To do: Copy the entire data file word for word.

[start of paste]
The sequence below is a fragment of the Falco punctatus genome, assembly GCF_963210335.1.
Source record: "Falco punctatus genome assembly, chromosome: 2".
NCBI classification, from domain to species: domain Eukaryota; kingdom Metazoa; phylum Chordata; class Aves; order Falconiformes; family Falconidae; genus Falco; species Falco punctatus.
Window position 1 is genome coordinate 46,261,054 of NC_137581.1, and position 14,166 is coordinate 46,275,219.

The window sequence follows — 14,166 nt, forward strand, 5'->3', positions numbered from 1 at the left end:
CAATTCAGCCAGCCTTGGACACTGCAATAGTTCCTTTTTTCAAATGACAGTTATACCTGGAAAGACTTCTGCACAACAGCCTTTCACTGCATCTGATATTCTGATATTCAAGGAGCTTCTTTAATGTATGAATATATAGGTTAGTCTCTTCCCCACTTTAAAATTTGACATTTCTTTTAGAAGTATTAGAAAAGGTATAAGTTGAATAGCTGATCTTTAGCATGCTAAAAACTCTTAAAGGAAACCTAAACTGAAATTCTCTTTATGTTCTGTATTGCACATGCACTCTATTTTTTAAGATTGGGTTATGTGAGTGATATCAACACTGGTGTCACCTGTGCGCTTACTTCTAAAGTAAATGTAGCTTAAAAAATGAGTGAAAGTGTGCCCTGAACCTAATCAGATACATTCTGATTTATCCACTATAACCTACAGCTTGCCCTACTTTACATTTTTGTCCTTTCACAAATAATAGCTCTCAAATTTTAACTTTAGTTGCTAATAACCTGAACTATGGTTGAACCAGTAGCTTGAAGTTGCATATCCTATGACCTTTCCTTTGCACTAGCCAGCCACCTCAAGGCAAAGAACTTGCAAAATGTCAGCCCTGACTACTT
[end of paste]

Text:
The sequence below is a fragment of the Falco punctatus genome, assembly GCF_963210335.1.
Source record: "Falco punctatus genome assembly, chromosome: 2".
NCBI classification, from domain to species: domain Eukaryota; kingdom Metazoa; phylum Chordata; class Aves; order Falconiformes; family Falconidae; genus Falco; species Falco punctatus.
Window position 1 is genome coordinate 46,261,054 of NC_137581.1, and position 14,166 is coordinate 46,275,219.

The window sequence follows — 14,166 nt, forward strand, 5'->3', positions numbered from 1 at the left end:
CAATTCAGCCAGCCTTGGACACTGCAATAGTTCCTTTTTTCAAATGACAGTTATACCTGGAAAGACTTCTGCACAACAGCCTTTCACTGCATCTGATATTCTGATATTCAAGGAGCTTCTTTAATGTATGAATATATAGGTTAGTCTCTTCCCCACTTTAAAATTTGACATTTCTTTTAGAAGTATTAGAAAAGGTATAAGTTGAATAGCTGATCTTTAGCATGCTAAAAACTCTTAAAGGAAACCTAAACTGAAATTCTCTTTATGTTCTGTATTGCACATGCACTCTATTTTTTAAGATTGGGTTATGTGAGTGATATCAACACTGGTGTCACCTGTGCGCTTACTTCTAAAGTAAATGTAGCTTAAAAAATGAGTGAAAGTGTGCCCTGAACCTAATCAGATACATTCTGATTTATCCACTATAACCTACAGCTTGCCCTACTTTACATTTTTGTCCTTTCACAAATAATAGCTCTCAAATTTTAACTTTAGTTGCTAATAACCTGAACTATGGTTGAACCAGTAGCTTGAAGTTGCATATCCTATGACCTTTCCTTTGCACTAGCCAGCCACCTCAAGGCAAAGAACTTGCAAAATGTCAGCCCTGACTACTT